Latest No Child Left Behind Act Stories
By Amy K. Stewart Deseret News Though educators and parents statewide have been concerned about the large amount of time students spend being tested, the Governor's Blue Ribbon Panel on Assessment is recommending even more testing.
By JOYCE HULETT Q: What does it mean when schools fail to attain the anticipated scores on mandated tests? A: Failure to meet the expected competency score means more stress for children. School has become a place of failure for many students.
By Linda Borg Providence's new school superintendent calls the critical review by a consultant a call to action.
Report Offers Guidance on Evaluating Children in Preschool Programs, Urges Caution in Implementing High-Stakes Assessments
By Johnna Pinholster, The Valdosta Daily Times, Ga. Aug. 7--VALDOSTA -- Three out of 10 schools within the Lowndes County School system failed to meet the Adequate Yearly Progress standards. Clyattville Elementary, Pinegrove Elementary and Lowndes High schools were the failing institutions.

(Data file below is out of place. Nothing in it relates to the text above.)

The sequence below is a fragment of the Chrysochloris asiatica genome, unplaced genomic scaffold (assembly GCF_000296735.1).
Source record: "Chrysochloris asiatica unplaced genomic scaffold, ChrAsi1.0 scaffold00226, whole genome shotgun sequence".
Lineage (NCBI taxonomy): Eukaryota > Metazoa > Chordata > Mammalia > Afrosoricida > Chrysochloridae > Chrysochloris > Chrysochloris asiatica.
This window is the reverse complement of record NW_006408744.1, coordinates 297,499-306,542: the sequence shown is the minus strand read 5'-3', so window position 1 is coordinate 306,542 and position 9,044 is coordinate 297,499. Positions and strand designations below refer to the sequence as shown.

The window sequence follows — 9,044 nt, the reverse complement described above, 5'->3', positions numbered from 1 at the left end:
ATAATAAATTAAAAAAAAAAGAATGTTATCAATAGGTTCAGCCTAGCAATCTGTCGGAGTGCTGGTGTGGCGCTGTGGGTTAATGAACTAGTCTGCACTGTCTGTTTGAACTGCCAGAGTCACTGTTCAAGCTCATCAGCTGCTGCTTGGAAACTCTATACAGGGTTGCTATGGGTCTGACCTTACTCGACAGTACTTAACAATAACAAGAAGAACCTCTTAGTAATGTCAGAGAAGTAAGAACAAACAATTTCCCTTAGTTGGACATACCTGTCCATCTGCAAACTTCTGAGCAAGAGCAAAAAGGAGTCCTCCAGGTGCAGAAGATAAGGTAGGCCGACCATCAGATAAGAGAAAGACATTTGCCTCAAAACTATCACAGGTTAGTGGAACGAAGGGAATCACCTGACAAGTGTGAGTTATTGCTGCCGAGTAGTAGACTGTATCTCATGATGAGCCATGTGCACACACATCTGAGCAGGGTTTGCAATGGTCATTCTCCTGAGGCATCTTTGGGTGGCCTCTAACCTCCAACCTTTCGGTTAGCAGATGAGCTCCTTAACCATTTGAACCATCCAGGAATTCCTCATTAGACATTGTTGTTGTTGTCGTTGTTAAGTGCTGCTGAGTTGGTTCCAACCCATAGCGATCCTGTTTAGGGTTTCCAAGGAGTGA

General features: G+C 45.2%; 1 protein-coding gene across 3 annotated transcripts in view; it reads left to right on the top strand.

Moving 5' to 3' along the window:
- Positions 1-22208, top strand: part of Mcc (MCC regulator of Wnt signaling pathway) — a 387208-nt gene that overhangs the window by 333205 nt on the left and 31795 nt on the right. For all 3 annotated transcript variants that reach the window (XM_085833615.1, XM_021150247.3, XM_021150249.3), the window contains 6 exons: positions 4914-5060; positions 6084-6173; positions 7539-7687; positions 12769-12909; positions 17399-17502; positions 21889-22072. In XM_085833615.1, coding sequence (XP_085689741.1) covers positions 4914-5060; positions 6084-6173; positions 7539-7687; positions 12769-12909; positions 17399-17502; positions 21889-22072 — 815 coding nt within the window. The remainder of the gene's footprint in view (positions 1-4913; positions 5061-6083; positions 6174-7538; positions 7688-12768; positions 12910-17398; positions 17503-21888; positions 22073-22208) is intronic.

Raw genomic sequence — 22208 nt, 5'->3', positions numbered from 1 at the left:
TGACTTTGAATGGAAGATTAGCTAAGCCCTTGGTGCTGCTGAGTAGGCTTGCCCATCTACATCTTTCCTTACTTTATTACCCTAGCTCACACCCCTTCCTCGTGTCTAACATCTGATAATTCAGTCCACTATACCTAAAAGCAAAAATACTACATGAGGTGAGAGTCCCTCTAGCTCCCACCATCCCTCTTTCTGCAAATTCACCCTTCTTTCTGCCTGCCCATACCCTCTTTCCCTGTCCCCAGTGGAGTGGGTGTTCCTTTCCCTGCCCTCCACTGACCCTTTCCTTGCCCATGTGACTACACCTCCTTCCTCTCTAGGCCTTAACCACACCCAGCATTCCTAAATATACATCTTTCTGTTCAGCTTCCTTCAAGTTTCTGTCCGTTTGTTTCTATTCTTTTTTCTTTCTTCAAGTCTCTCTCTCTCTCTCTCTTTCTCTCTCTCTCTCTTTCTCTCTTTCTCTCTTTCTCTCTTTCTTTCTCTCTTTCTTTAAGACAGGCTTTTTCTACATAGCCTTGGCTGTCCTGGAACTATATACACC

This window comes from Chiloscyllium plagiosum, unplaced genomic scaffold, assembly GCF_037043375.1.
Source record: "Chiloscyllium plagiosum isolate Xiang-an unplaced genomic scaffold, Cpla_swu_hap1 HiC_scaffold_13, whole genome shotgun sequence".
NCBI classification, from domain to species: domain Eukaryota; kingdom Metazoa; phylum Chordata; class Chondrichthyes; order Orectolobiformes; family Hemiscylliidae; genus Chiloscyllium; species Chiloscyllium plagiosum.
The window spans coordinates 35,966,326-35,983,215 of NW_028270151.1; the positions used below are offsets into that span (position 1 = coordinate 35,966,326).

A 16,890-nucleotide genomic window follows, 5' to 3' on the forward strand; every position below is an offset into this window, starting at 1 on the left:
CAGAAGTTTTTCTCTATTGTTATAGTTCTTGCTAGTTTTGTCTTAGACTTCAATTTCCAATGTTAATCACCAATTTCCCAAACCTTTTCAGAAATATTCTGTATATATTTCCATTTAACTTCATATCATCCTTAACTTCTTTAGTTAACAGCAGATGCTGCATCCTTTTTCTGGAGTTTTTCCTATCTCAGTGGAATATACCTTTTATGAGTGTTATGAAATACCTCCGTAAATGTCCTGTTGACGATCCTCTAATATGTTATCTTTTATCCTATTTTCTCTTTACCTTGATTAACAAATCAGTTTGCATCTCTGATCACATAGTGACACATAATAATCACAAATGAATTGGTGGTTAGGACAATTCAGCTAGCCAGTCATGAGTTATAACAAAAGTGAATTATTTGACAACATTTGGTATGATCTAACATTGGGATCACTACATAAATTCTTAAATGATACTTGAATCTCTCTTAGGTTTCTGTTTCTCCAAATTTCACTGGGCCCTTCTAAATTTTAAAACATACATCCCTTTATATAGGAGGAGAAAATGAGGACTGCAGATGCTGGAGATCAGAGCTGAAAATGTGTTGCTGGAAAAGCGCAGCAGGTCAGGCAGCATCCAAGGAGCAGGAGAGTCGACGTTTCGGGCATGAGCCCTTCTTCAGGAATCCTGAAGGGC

By Kelly Tabor, The Enterprise Ledger, Ala. Aug.
By Kari Lucin, The Daily Globe, Worthington, Minn. Aug. 7--Five school districts and 12 schools in southwest Minnesota, including District 518 schools, failed to make Adequate Yearly Progress (AYP) in 2008, up from five districts and eight schools failing the previous year.
By Tyra M. Vaughn, Star-News, Wilmington, N.C. Aug. 6--Parents of students at Rachel Freeman School of Engineering attended a meeting Tuesday night with two goals in mind: how to improve the quality of education at the struggling school and to not transfer their children out.
By Carole Brand, The Enterprise Ledger, Ala. Aug. 7--The Alabama State Department of Education report on the Adequate Yearly Progress (AYP) of schools across the state includes the Coffee County Schools making 100 percent of the AYP goals.
By Bryan Marshall, Richmond Register, Ky. Aug. 6--Only five local schools did not meet all of their federal target goals in the 2007-08 No Child Left Behind data released Tuesday by the Kentucky Department of Education.
- Forsooth! indeed! originally a parenthetical phrase used in repeating the words of another with more or less contempt or disdain.